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Ron Paul, Barney Frank Introduce Bill That Would End Pot Prohibition

A farmer handles a marijuana leaf in Caloto, department of Cauca, Colombia, on June 12, 2011. i i

A farmer handles a marijuana leaf in Caloto, department of Cauca, Colombia, on June 12, 2011. Luis Robayo/AFP/Getty Images hide caption

itoggle caption Luis Robayo/AFP/Getty Images
A farmer handles a marijuana leaf in Caloto, department of Cauca, Colombia, on June 12, 2011.

A farmer handles a marijuana leaf in Caloto, department of Cauca, Colombia, on June 12, 2011.

Luis Robayo/AFP/Getty Images

Reps. Ron Paul (R-TX) and Barney Frank (D-MA) introduced a bipartisan bill today that would remove the federal prohibition on marijuana. The bill would instead let states legalize, regulate and tax marijuana.

USA Today reports the bill is being championed by a legalization advocacy group:

The Marijuana Policy Project highlights that 46.5% of Californians voted for Proposition 19. It also cites a report released this month by the Global Commission on Drug Policy that slammed the decades-old war on drugs and called on governments to take a look at decriminalizing marijuana and other drugs.

The bill by Frank and Paul would "end state/federal conflicts over marijuana policy, re-prioritize federal resources and provide more room for states to do what is best for their own citizens," the group says.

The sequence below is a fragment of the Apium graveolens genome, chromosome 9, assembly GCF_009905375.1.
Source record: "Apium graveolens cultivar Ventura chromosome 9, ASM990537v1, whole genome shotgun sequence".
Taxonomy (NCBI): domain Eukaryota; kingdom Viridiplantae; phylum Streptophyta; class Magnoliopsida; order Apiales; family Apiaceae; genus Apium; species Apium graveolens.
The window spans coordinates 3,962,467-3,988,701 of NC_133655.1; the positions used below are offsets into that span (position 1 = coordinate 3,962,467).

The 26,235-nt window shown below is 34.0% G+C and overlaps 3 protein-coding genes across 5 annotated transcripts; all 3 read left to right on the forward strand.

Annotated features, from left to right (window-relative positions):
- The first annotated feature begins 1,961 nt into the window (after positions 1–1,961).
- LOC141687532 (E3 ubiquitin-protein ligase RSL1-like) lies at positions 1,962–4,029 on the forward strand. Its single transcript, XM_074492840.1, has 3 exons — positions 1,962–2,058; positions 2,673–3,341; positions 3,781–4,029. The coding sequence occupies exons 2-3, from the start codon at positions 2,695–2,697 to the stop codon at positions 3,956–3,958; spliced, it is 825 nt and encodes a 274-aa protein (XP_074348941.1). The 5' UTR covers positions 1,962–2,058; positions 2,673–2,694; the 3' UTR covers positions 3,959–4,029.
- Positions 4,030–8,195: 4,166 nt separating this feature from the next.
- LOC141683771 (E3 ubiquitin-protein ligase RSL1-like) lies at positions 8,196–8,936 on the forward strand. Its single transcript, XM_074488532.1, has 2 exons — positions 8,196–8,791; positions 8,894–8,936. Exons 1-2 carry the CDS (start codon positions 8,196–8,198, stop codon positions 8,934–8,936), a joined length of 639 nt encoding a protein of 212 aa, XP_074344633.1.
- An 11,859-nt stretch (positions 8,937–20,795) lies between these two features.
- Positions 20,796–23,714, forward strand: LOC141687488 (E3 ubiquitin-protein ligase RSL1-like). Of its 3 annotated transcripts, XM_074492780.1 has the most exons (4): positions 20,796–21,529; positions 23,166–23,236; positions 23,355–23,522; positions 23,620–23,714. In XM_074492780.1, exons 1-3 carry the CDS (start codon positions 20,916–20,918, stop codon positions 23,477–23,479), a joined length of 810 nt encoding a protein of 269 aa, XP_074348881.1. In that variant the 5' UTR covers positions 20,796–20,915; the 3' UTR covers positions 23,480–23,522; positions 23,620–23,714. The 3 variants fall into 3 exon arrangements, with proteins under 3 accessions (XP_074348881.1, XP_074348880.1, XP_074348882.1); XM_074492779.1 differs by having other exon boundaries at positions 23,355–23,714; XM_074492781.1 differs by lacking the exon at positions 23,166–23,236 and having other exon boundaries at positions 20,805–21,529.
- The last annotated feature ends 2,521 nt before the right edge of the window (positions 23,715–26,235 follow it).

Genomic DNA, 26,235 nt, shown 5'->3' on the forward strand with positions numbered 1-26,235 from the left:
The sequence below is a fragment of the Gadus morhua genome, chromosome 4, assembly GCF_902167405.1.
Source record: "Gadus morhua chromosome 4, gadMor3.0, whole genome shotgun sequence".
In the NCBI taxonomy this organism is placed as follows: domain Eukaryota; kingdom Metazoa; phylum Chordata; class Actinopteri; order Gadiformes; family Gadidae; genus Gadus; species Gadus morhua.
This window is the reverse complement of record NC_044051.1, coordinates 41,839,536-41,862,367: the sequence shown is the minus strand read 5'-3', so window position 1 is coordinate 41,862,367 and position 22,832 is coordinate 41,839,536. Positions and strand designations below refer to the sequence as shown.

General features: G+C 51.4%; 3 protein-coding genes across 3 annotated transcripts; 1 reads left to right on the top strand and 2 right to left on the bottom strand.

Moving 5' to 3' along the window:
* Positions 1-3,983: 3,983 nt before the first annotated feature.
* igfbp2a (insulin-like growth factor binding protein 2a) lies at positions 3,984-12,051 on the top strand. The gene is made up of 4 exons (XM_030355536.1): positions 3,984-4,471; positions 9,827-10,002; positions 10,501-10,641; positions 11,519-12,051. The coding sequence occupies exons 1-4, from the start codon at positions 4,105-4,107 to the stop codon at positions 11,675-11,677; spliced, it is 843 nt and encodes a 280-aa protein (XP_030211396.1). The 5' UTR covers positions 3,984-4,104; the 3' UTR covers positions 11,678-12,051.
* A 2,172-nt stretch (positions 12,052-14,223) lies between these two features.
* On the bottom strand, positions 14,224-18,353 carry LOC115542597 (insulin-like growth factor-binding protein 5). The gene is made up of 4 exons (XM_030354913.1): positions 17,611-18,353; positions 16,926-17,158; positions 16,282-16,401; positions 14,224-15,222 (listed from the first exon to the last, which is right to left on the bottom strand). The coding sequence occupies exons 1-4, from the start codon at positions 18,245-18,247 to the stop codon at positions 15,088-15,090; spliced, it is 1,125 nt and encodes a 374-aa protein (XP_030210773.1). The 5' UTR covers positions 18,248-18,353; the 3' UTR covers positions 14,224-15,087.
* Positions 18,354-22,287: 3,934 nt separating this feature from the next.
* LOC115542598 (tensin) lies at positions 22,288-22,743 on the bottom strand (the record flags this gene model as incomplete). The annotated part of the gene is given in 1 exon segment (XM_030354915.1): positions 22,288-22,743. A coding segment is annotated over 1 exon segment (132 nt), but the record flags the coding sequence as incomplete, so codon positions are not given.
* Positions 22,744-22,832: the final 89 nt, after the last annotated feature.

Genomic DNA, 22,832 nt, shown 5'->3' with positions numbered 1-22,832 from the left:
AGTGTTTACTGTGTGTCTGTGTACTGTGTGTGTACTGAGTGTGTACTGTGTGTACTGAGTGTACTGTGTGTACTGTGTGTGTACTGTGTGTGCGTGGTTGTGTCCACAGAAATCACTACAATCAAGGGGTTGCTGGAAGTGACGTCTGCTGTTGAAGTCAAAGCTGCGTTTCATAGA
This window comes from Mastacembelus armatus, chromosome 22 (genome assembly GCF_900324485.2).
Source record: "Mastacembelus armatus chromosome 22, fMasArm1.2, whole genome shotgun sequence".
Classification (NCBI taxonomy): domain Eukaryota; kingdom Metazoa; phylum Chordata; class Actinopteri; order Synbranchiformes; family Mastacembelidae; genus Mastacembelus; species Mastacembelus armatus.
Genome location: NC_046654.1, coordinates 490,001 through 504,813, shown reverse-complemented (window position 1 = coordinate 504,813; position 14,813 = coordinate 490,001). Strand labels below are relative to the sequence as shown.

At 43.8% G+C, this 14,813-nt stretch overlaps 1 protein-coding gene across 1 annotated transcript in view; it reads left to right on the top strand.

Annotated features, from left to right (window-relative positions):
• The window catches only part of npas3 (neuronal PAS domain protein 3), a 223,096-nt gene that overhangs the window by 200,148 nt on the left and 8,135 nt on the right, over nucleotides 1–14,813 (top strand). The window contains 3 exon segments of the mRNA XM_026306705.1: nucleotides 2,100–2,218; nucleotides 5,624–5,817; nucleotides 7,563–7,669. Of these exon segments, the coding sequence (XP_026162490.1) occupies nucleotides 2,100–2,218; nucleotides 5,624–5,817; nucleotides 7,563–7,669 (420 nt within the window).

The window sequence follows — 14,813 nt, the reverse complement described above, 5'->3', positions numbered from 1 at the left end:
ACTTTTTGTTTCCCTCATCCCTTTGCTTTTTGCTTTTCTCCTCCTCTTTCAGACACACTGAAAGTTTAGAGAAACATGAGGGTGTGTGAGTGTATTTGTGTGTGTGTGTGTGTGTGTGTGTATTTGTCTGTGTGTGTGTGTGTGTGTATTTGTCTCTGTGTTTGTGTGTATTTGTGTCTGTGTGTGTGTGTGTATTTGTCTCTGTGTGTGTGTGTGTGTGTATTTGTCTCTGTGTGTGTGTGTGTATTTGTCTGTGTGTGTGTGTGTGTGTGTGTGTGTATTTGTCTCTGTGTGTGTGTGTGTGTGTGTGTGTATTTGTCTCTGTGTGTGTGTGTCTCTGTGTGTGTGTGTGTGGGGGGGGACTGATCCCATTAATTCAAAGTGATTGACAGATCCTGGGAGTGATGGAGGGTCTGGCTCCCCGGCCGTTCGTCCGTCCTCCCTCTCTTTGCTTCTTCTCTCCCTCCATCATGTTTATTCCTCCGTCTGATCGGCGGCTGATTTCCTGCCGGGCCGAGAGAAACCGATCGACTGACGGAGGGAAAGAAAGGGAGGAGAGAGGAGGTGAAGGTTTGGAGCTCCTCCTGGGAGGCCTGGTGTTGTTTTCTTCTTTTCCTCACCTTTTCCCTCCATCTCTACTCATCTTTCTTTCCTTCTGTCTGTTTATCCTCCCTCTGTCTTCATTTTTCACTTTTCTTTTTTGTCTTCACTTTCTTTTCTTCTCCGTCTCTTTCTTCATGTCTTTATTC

Politico says the legislation is modeled after the 21st Amendment to the Constitution, which repealed the federal prohibition on alcohol and handed that responsibility to the states. Quoting the Marijuana Policy Project, Politico reports it's "the first bill ever introduced in Congress to end federal marijuana prohibition."

But, as CNN money puts it, the bill is a long shot. But part of the point, adds CNN, is to start a conversation.

The bill is co-sponsored by Reps. John Conyers (D-MI), Steve Cohen (D-TN), Jared Polis (D-CO), and Barbara Lee (D-CA).

Update at 5:49 p.m. ET. The Bill Is Introduced:

We've updated our lede and headline to reflect that Frank and Paul have introduced the bill in the House. The AP reports that Frank said "he's not advocating marijuana use, but believes that criminal prosecution is a waste of resources and an intrusion on personal freedom."

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